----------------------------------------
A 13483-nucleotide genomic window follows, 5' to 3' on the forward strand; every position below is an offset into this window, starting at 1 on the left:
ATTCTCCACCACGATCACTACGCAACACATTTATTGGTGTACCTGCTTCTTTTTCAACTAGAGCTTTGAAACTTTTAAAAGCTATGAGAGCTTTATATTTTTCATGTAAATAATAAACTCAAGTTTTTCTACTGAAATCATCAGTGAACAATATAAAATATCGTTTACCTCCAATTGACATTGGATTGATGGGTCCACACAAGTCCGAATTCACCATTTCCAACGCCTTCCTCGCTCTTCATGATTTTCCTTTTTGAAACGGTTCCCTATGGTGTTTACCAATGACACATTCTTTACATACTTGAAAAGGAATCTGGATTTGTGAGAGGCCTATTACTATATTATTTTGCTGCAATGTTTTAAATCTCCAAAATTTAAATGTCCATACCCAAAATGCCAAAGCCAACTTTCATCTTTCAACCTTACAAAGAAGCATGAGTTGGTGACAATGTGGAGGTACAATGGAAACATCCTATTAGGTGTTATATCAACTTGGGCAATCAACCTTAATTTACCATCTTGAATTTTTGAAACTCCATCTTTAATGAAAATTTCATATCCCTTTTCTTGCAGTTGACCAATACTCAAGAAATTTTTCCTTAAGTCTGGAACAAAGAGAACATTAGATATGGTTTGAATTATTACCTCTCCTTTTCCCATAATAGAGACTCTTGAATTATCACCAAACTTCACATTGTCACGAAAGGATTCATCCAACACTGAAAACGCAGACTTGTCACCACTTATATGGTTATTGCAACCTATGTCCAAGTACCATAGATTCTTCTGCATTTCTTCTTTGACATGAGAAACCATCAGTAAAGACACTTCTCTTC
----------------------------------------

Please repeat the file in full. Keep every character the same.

A 13483-nucleotide genomic window follows, 5' to 3' on the forward strand; every position below is an offset into this window, starting at 1 on the left:
ATTCTCCACCACGATCACTACGCAACACATTTATTGGTGTACCTGCTTCTTTTTCAACTAGAGCTTTGAAACTTTTAAAAGCTATGAGAGCTTTATATTTTTCATGTAAATAATAAACTCAAGTTTTTCTACTGAAATCATCAGTGAACAATATAAAATATCGTTTACCTCCAATTGACATTGGATTGATGGGTCCACACAAGTCCGAATTCACCATTTCCAACGCCTTCCTCGCTCTTCATGATTTTCCTTTTTGAAACGGTTCCCTATGGTGTTTACCAATGACACATTCTTTACATACTTGAAAAGGAATCTGGATTTGTGAGAGGCCTATTACTATATTATTTTGCTGCAATGTTTTAAATCTCCAAAATTTAAATGTCCATACCCAAAATGCCAAAGCCAACTTTCATCTTTCAACCTTACAAAGAAGCATGAGTTGGTGACAATGTGGAGGTACAATGGAAACATCCTATTAGGTGTTATATCAACTTGGGCAATCAACCTTAATTTACCATCTTGAATTTTTGAAACTCCATCTTTAATGAAAATTTCATATCCCTTTTCTTGCAGTTGACCAATACTCAAGAAATTTTTCCTTAAGTCTGGAACAAAGAGAACATTAGATATGGTTTGAATTATTACCTCTCCTTTTCCCATAATAGAGACTCTTGAATTATCACCAAACTTCACATTGTCACGAAAGGATTCATCCAACACTGAAAACGCAGACTTGTCACCACTTATATGGTTATTGCAACCTATGTCCAAGTACCATAGATTCTTCTGCATTTCTTCTTTGACATGAGAAACCATCAGTAAAGACACTTCTCTTC